A good number of children with frequent ear infections require ear tubes to help with drainage. Dr. Ann Edmunds at the Omaha Ear, Nose and Throat Clinic says that drainage is often times a concern for parents and caregivers following surgery. Statistics shows that about 50 percent of children have drainage in the first two weeks after the procedure and about 80 percent within the first month. She says as surgeons their goal is to prevent that as much as possible as the tube can block due to excessive drainage.
Dr. Edmunds was involved in a series of clinical trials last year of a new product that replaces the necessary ear drops following surgery. She says, “It is not a drop but a gel and it is administered by the surgeon just one time at the time of the surgery. It is an interesting product in the sense that when you put it in the ear it is a liquid at room temperature and when it goes into the middle ear and hits body temperature it turns into a gel fairly quickly. By doing that it allows us to deposit antibiotic particles in that ear for about a week to ten days.” The product is FDA approved.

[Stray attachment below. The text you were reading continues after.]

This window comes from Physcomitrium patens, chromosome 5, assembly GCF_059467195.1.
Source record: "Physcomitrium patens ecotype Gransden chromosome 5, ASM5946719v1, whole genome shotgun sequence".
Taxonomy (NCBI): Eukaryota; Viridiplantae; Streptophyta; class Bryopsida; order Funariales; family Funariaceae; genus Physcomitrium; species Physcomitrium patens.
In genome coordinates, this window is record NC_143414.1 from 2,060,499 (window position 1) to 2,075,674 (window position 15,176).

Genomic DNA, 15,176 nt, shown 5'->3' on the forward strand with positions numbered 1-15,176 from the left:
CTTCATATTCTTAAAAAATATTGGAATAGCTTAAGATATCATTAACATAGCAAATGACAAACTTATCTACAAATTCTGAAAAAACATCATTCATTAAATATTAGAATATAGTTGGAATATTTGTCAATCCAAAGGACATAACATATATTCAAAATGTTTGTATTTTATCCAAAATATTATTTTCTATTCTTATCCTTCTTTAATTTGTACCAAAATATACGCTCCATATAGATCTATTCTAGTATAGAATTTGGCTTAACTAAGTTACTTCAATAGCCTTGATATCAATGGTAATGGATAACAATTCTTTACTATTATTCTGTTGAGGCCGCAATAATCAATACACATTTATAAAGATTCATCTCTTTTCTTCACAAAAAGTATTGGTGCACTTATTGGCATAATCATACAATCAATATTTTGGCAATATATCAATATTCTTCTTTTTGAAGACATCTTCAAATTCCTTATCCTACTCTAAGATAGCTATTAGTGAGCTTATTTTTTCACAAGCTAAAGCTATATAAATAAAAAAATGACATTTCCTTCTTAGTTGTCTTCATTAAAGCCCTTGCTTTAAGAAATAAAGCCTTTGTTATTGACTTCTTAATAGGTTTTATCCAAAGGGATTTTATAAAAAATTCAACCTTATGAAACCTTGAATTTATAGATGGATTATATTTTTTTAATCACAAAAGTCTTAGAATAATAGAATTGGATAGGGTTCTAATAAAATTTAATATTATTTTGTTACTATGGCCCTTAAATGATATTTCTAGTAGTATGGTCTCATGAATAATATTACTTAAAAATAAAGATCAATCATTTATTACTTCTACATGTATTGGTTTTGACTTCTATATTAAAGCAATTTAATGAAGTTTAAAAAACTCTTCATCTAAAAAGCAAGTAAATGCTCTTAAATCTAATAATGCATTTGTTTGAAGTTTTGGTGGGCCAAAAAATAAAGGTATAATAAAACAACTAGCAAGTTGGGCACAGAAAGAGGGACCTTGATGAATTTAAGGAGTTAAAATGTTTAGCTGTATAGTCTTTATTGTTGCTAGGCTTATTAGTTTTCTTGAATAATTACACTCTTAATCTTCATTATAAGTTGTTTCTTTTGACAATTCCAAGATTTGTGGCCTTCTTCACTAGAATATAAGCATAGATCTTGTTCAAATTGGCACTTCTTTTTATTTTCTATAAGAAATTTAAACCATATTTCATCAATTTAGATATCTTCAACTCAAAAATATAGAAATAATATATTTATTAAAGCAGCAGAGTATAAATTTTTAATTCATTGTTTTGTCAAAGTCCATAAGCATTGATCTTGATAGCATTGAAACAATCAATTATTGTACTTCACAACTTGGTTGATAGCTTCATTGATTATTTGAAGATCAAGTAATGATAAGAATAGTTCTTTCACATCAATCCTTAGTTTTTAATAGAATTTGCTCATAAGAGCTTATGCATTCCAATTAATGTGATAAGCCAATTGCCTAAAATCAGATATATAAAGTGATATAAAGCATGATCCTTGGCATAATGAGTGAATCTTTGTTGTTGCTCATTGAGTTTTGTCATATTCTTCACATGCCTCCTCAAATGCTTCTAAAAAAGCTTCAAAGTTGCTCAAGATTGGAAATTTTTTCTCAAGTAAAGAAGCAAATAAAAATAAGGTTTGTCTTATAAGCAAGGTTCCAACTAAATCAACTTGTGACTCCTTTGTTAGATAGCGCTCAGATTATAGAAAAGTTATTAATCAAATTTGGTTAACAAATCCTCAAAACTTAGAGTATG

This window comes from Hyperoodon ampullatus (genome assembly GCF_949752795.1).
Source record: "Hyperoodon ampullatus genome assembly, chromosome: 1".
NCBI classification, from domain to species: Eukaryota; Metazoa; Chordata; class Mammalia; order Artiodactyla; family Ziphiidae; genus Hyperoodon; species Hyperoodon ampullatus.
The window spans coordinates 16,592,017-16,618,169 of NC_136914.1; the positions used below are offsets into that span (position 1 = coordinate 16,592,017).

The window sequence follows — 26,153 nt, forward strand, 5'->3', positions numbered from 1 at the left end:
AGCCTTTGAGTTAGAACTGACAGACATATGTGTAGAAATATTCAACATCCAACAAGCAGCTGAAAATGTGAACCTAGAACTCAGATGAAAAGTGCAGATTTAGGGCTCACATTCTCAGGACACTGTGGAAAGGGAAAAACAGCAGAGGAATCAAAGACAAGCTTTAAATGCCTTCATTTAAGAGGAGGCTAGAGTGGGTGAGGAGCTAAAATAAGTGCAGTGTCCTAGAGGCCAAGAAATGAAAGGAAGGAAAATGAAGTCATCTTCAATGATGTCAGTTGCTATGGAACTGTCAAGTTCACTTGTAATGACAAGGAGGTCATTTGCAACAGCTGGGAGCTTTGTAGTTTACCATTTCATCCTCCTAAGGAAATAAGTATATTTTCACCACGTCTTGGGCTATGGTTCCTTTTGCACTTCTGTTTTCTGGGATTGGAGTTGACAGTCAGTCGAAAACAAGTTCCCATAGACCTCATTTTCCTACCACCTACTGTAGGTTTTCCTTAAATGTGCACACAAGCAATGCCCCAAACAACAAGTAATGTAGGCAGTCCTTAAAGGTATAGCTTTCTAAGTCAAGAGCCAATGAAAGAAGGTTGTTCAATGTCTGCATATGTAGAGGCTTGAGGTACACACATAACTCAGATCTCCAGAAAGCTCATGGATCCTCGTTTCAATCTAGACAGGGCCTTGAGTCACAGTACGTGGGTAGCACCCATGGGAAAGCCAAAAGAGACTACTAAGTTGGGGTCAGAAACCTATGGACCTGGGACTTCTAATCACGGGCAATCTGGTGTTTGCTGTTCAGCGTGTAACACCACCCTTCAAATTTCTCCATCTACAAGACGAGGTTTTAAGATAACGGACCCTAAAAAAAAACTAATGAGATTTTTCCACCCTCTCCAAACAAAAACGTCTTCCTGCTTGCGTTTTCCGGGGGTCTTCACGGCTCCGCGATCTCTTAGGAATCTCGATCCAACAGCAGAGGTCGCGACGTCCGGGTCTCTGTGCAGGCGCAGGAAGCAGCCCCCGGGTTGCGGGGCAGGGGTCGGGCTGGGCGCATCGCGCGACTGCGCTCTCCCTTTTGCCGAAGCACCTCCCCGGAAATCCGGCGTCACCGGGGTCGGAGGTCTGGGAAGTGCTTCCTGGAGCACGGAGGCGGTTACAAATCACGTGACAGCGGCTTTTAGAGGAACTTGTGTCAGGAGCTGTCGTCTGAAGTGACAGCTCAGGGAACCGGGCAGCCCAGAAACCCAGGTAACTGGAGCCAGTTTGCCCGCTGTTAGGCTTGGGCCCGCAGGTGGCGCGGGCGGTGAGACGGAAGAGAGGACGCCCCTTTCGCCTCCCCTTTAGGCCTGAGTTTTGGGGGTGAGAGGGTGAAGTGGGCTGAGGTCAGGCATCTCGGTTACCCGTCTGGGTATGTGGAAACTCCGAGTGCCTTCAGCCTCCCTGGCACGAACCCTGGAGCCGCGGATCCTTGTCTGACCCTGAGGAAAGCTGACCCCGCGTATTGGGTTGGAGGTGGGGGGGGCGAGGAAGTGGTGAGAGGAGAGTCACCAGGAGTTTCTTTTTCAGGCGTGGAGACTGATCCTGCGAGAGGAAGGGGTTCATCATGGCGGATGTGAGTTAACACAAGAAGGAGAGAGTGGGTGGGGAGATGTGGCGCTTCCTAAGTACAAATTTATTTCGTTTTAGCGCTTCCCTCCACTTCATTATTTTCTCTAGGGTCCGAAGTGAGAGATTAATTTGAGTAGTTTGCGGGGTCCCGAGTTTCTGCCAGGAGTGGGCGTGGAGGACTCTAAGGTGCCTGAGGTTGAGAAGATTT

Dr. Edmunds says this makes it much easier for parents who say about two-thirds say they cannot administer them the way they should because the child is moving around. Statistics show that the gel can reduce ear drainage by 70 percent in the first two weeks after surgery.